First, the upside:
1) No-has been hurt. This is clearly important.
2) It has put supply chain integrity right on the consumer, media and business agenda.
3) The scandal shows us just how much in business is based on trust, how easily that trust is shattered, but also how much it matters.
4) It will put transparency and traceability even higher up the corporate priority list. There’s a huge opportunity for companies to build trust through clarity and honesty as a result.
On the other hand…
5) It demonstrates that supermarkets and retailers / processors of food have not been doing what we all assumed they were: Testing products to make sure they are what we think we are eating.
6) The business, media and now political concerns emerging, show us how easily organised crime can and has penetrated supply chains.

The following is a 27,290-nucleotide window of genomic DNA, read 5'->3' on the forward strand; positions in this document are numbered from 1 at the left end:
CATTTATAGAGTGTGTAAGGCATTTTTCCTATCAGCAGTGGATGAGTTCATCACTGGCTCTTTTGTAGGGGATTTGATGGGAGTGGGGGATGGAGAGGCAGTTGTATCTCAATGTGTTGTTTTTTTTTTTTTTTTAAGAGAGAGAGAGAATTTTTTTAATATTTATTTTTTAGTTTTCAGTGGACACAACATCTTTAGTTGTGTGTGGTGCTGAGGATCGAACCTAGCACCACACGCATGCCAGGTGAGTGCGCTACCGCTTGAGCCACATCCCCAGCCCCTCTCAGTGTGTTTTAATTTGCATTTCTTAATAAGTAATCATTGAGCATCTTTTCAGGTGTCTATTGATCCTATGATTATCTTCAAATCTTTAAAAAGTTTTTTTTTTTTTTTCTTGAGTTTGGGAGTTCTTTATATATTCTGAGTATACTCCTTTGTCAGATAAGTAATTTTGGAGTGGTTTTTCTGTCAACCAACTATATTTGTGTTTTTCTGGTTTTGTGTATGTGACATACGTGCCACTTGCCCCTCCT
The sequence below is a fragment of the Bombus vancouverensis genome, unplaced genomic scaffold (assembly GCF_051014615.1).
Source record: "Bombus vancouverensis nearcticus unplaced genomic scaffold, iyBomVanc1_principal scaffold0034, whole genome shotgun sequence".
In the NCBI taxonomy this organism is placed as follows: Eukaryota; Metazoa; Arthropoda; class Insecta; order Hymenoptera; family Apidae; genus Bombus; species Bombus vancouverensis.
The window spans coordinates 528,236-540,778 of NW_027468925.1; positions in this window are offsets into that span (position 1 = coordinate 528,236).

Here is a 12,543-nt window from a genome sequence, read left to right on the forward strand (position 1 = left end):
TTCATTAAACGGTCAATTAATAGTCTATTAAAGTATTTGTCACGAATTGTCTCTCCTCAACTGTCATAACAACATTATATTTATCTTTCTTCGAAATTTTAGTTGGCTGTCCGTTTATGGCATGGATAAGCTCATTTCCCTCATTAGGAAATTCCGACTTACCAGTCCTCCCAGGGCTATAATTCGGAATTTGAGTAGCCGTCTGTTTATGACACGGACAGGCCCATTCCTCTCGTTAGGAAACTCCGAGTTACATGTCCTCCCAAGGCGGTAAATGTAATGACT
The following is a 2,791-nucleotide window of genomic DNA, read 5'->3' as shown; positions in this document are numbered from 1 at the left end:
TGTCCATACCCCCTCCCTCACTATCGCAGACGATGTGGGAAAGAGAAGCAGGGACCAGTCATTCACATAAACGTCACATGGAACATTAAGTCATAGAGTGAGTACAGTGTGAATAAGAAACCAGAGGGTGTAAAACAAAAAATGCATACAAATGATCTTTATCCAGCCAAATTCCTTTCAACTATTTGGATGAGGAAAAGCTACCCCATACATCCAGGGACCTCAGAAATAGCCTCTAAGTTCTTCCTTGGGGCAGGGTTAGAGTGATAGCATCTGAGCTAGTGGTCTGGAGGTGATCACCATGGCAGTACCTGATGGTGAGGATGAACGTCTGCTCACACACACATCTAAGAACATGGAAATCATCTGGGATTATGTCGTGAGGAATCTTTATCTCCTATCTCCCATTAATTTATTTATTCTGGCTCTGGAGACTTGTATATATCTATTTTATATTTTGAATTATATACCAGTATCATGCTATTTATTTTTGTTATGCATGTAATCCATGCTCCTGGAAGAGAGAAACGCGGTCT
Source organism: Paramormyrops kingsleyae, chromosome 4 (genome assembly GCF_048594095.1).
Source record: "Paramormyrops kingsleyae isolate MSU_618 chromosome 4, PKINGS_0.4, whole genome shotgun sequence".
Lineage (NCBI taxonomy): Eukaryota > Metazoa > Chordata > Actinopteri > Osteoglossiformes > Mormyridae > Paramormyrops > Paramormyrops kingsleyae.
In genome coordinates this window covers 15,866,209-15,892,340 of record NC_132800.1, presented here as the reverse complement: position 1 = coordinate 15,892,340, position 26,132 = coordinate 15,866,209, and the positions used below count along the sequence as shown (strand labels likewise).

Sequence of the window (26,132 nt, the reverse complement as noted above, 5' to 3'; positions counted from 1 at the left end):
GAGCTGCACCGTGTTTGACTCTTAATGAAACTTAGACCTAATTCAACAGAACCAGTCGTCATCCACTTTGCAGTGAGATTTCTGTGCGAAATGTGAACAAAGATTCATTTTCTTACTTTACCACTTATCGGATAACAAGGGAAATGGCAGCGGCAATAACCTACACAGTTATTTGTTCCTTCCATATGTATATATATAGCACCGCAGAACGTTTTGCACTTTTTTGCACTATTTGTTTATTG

7) Retailers and food brands, while not testing products as they should have been, have clearly been conned by suppliers. Yet these are the very suppliers squeezed by the brands and retailers. So no-one is surprised.
8) It’s another nail in the coffin for trust in a globalised food supply and demonstrates how vulnerable supply chains are to fraud, integrity problems, or simply falling over altogether.
All in, the scandal is a helpful thing for sustainable business advocates.
Yes consumers are worried, but real debate is being had about the high cost of cheap food.
Company supply chain sustainability and product integrity managers, amongst other functions, should now get a greater say in how sourcing takes place.
That can only be a good outcome in the long run.